Why should I have my hearing tested? |

Hearing loss can affect many aspects of life. You may not understand the sound of a loved one’s voice, the television, or a phone conversation. For someone who has hearing loss, everyday activities can be frustrating or even embarrassing. Over time, hearing loss can become isolating and disruptive to relationships with family and friends.

Cornerstone Ear, Nose & Throat offers comprehensive services for detecting and correcting hearing loss in adults and children. With a combination of board certified ENT physicians and doctors of audiology, we offer surgical and non-surgical options for hearing loss all at one practice. Our certified audiologists have extensive training and knowledge to provide a thorough and accurate hearing examination. Once your hearing has been tested, we will make the proper recommendations, whether it’s medical, surgical, or amplification with a hearing aid.

What is an audiologist? |

An audiologist is a professional who diagnoses, treats, and manages individuals with hearing loss or balance problems. The audiologists at Cornerstone Ear, Nose, and Throat have earned a doctor of Audiology degree (Au.D.). They have completed extensive academic and clinical training in the field and are licensed through the state of North Carolina. Our audiologists’ training provides the foundation for managing patients of all ages. They counsel families though a new diagnosis of hearing loss in infants, and help teach coping and compensation skills to hearing impaired children and adults. They dispense and fit hearing aids as part of a comprehensive rehabilitative program. As a primary hearing health provider, audiologists refer patients to our ear, nose and throat physicians when the hearing or balance problem requires medical or surgical evaluation or treatment.

What is an Otolaryngologist? |

Otolaryngology is the oldest medical specialty in the United States. Otolaryngologists are physicians trained in the medical and surgical management and treatment of patients with diseases and disorders of the ear, nose, throat (ENT), and related structures of the head and neck. They are commonly referred to as ENT physicians.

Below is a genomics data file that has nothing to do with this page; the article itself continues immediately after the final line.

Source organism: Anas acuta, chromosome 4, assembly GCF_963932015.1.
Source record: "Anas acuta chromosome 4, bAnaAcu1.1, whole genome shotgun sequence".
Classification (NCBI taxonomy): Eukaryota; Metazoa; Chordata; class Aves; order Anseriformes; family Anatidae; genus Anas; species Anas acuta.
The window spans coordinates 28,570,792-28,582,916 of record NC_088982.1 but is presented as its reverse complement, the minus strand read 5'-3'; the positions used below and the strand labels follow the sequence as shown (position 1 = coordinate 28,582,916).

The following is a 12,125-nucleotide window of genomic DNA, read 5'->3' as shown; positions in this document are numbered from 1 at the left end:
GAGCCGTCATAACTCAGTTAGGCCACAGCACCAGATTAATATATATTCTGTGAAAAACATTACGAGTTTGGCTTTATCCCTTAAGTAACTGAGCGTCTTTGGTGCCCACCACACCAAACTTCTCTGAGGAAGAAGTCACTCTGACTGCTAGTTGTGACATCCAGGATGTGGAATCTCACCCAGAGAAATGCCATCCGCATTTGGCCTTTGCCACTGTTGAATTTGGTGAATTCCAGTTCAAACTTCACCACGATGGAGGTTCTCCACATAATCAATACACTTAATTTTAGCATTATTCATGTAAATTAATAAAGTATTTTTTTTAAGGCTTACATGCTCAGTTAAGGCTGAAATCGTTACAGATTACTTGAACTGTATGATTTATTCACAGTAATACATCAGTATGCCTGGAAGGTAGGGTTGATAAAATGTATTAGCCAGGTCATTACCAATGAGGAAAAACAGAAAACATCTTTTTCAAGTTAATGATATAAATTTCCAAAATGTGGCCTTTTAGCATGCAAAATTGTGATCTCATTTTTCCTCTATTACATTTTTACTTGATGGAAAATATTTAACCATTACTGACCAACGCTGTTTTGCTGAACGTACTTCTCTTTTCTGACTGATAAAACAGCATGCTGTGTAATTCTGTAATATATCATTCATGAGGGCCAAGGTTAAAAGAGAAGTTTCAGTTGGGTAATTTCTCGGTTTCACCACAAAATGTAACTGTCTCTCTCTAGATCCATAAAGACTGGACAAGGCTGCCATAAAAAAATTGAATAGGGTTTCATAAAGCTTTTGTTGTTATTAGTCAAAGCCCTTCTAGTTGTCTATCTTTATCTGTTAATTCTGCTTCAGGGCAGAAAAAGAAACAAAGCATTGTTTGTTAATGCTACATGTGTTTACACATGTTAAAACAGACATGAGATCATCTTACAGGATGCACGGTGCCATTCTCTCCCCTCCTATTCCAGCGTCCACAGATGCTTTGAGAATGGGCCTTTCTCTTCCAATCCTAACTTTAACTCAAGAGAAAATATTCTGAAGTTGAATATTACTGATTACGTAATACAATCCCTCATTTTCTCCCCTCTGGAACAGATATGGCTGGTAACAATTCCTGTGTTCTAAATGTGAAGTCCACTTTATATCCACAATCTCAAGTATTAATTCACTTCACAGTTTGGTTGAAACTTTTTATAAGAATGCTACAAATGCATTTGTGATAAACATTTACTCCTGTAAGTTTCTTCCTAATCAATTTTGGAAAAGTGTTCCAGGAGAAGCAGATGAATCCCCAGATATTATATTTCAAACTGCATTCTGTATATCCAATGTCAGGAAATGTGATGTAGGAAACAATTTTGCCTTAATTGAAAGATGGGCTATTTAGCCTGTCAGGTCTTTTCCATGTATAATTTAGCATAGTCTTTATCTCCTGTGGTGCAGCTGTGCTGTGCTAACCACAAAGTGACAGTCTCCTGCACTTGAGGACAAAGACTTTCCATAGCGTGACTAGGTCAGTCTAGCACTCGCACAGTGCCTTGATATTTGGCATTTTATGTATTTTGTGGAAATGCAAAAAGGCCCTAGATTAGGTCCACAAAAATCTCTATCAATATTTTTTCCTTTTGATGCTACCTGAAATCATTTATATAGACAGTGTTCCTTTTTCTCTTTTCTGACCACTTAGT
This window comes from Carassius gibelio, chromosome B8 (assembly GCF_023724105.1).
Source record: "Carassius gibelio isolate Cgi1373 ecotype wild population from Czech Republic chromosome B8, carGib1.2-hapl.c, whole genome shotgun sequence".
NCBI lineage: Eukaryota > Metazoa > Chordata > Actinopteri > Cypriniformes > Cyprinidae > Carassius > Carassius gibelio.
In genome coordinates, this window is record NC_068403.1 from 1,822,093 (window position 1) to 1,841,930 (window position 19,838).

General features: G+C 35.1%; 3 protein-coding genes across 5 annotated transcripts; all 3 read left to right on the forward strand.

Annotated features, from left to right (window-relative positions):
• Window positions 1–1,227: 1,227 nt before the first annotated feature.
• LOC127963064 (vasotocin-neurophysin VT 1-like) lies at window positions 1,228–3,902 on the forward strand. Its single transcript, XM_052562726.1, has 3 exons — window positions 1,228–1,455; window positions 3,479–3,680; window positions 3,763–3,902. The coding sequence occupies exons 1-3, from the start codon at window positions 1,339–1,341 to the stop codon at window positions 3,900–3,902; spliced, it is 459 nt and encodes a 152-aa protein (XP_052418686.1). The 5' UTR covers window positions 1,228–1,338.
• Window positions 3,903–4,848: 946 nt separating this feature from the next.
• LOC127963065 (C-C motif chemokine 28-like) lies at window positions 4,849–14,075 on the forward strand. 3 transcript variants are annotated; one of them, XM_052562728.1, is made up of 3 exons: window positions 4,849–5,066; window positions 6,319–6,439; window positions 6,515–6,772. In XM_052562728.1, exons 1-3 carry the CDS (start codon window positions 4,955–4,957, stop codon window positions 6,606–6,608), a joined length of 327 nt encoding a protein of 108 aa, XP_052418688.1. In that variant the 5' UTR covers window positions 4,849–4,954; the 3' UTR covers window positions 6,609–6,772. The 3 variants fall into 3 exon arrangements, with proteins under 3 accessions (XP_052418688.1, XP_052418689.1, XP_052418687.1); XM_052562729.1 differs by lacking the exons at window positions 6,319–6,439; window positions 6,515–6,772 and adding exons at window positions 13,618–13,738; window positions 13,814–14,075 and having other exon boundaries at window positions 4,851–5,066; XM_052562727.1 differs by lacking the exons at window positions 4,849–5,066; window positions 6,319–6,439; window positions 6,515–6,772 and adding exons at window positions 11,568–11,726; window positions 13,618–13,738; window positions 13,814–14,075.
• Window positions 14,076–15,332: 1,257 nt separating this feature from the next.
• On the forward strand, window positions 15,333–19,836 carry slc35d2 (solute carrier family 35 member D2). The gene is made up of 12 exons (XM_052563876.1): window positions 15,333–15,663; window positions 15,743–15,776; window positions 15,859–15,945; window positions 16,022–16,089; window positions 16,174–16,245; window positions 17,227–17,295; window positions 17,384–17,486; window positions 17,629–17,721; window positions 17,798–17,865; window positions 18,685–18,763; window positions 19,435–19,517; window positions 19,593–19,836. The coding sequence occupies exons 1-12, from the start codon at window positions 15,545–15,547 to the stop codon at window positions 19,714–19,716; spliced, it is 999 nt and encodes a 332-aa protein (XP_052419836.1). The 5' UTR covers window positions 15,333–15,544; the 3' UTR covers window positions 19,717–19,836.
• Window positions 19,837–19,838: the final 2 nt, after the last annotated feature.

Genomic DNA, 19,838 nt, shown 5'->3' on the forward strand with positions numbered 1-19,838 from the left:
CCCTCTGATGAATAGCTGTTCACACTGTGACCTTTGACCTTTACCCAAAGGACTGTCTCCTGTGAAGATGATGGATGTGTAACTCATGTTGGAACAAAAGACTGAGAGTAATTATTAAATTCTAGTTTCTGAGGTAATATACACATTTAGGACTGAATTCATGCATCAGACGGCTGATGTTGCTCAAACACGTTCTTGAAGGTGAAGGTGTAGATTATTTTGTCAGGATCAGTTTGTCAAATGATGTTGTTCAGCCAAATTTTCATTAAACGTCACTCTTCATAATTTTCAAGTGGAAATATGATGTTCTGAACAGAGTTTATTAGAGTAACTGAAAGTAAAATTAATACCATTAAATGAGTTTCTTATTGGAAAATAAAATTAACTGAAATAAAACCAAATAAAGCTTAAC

Their special skills include diagnosing and managing diseases of the sinuses, larynx (voice box), oral cavity, and upper pharynx (mouth and throat), as well as structures of the neck and face. Otolaryngologists diagnose, treat, and manage specialty-specific disorders as well as many primary care problems in both children and adults. At Cornerstone Ear, Nose, and Throat, our audiologists work very closely with our otolaryngologists to assure that our patients are receiving the best treatment for their hearing needs.

What happens during an evaluation? |

A hearing evaluation will begin with a discussion between you and the audiologist about your hearing concerns. We will ask about any history of ear surgeries, ear infections, or excessive noise exposure that you may have had. We will use an otoscope to look in your ear. In doing this, we are checking to see the overall status and health of your ear canal and eardrum and being sure that there are no blockages in the ear canal prior to testing.

Next we will conduct tympanometry. This is a test of the middle ear status. It is a very simple and easy test in which a probe is placed in your ear and air pressure is increased and then decreased. This allows us to see in graph form how mobile your middle ear is. Through this test we can diagnose middle ear fluid or pressure and also determine if an ear drum is intact.

You will then be directed in to a sound booth. This allows you to take your test in an environment that is free from distraction. The audiologist will place earphones in your ears and give you some basic instructions. Throughout the test you will be instructed to repeat words back and also to respond when you hear tones. Each ear is tested individually. You will indicate when you hear a tone by raising your hand or pushing a button. You will also be tested by bone conduction. A small bone vibrator will be placed behind your ear. With this device the sound is transmitted through the bone to the cochlea, bypassing the middle and outer ear. This will determine the type of hearing loss present.

With these measures, an audiogram is generated. An audiogram is essentially a graph of your hearing. It represents, from low pitch to high pitch, the lowest possible sound you can detect. The audiogram shows us the type, degree, and configuration of the hearing loss. With this information, we are able to make the proper recommendations for you.